I asked Danielle about the “Invisible City” title of the project and she said it was inspired by the 1974 book by Italo Calvino, Invisible Cities: “The book is framed as a conversation between the Mongol emperor Kublai Khan, and Marco Polo. The majority of the book consists of brief prose poems describing 55 fictitious cities that are narrated by Polo, many of which can be read as commentary on culture, language, time, memory, death, or human experience generally.” 

Here are some of the other images on display at the Corcoran – now through May 16.

Photo taken at the Greenbelt Fire Station on the night of the City Council election.

This election night photo captures the faces of Councilmembers and others as the Council election results were announced and ran in the Greenbelt News Review. Danielle told me it’s especially meaningful to her, as it includes Ric Gordon, who passed soon after that night.

Above and below are Danielle’s photos displayed against blown-up replications of Greenbelt’s original plan and construction in progress. She sourced the images from the Library of Congress archives online and then adjusted the size so that they could be reproduced at this scale for the show. Very cool!

Above, her shot of the Wild Rumpus Festival was a favorite of Greenbelters at the event.

Another favorite is this one of a dancer at the Greenbelt Community Center.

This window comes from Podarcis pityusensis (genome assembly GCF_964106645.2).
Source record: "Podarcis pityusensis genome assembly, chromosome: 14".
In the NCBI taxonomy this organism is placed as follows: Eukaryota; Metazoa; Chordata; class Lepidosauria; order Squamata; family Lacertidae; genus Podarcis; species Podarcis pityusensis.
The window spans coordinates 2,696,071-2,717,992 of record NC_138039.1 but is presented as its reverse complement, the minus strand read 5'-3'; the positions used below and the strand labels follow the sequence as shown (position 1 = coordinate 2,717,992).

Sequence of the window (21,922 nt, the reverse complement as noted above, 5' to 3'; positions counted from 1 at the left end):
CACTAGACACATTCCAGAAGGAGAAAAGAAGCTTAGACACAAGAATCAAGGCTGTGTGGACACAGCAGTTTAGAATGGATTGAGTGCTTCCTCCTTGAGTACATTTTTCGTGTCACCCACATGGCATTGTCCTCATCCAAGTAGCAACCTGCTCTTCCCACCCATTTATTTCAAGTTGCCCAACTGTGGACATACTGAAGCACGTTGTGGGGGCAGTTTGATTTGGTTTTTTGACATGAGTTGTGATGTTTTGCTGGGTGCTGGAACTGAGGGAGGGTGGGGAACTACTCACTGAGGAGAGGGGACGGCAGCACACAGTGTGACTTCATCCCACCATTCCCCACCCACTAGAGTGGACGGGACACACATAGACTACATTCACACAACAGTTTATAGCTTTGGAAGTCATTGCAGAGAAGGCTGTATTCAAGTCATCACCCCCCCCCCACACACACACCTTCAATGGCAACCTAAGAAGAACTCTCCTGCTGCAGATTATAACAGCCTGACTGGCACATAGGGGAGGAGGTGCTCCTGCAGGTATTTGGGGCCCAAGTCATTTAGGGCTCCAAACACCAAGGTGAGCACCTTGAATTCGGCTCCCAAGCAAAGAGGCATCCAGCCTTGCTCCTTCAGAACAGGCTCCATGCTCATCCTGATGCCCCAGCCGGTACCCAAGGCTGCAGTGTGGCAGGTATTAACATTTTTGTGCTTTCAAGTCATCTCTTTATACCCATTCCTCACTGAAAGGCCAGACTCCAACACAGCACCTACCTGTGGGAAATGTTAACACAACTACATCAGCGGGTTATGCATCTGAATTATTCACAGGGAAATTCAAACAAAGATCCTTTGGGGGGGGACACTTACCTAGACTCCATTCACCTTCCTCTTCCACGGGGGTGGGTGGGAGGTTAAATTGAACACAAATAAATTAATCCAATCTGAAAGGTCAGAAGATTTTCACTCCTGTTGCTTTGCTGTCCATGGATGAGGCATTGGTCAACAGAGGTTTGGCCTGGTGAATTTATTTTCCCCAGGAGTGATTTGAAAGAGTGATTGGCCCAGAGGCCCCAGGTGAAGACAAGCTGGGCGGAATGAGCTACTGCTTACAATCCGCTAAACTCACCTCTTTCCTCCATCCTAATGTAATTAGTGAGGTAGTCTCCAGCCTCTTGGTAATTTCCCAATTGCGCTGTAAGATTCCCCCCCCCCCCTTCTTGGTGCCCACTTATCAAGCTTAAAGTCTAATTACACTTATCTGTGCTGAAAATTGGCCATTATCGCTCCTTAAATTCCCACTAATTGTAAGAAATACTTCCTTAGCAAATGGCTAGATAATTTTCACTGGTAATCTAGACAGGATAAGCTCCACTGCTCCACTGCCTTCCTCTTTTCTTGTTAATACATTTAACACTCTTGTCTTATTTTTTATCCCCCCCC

Here Meave Waters poses on her unicycle in the family kitchen.

I love this portrait.

Here’s John Henry with the photo of him in Danielle’s book about Greenbelt.

The book will soon be available for purchase on Danielle’s website – a limited edition run of 100 copies, of which two will be donated to the Greenbelt Library Tugwell Collection and the Greenbelt Museum. In addition to the portrait John Henry, there’s a photo of Corita and Andrea Waters and their kids, Kai and Meave.

Also coming soon, to this very blog, is Danielle’s story of her Greenbelt experiences, based on contemporary diary postings.

Danielle’s parents, Ariel and Jonathan Towers, flew in from Chicago for the event. There wasn’t time for them to visit Greenbelt that weekend but told me they plan to do it when they return to the area for graduation in June.

The opening night of the Next Festival included this very cool dance performance.

 

I know we all thank Danielle for shining a light on our very special city and wish for her all the best as she pursues work as a creative. Greenbelt will be rooting for her!

Follow Susan Harris:
Susan started blogging about Greenbelt soon after moving here in 2012, and that first blog has grown into this nonprofit community website. She also created and curates the Greenbelt Maryland YouTube channel. In 2021 Susan joined the Board of Directors of Greenbelt Access TV. Retired from garden writing and teaching, she continues to blog at GardenRant.com.

2 Responses

  1. Katherine Jarva
    | Reply

    What an artist Danielle is! Thank you Susan for sharing this wonderful presentation of Greenbelt. KJ

  2. Catherine Plaisant
    | Reply

    Thanks for this Susan